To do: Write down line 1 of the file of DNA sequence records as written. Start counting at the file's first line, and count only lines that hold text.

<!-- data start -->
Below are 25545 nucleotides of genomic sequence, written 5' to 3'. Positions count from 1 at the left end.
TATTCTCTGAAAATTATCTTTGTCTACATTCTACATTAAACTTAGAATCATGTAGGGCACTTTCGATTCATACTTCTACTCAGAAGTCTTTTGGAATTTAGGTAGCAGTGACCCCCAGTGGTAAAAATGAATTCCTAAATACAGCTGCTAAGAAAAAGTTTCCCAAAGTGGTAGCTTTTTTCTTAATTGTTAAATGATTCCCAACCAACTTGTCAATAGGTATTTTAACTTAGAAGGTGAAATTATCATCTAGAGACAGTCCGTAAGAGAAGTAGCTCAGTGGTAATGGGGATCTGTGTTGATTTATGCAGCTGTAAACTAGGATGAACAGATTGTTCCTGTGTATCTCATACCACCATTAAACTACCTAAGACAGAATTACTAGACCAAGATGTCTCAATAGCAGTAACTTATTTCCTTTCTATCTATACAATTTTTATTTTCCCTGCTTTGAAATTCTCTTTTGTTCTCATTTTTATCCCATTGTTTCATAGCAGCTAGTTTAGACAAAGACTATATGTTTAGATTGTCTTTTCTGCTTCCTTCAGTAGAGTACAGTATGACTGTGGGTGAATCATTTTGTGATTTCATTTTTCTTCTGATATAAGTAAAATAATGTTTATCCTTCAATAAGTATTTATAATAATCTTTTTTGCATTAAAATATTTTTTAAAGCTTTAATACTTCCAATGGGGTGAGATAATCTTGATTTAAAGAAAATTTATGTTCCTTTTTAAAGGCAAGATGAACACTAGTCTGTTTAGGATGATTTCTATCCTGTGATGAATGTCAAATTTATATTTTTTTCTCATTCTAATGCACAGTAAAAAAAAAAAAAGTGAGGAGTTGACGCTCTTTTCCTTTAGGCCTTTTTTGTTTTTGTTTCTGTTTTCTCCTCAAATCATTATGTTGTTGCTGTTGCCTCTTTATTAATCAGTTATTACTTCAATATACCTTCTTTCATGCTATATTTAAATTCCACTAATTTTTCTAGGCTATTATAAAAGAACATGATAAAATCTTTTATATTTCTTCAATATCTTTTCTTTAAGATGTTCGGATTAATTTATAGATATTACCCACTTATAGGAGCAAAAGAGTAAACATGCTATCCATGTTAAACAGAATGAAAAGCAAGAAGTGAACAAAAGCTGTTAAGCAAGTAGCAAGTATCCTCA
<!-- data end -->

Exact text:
Below are 25545 nucleotides of genomic sequence, written 5' to 3'. Positions count from 1 at the left end.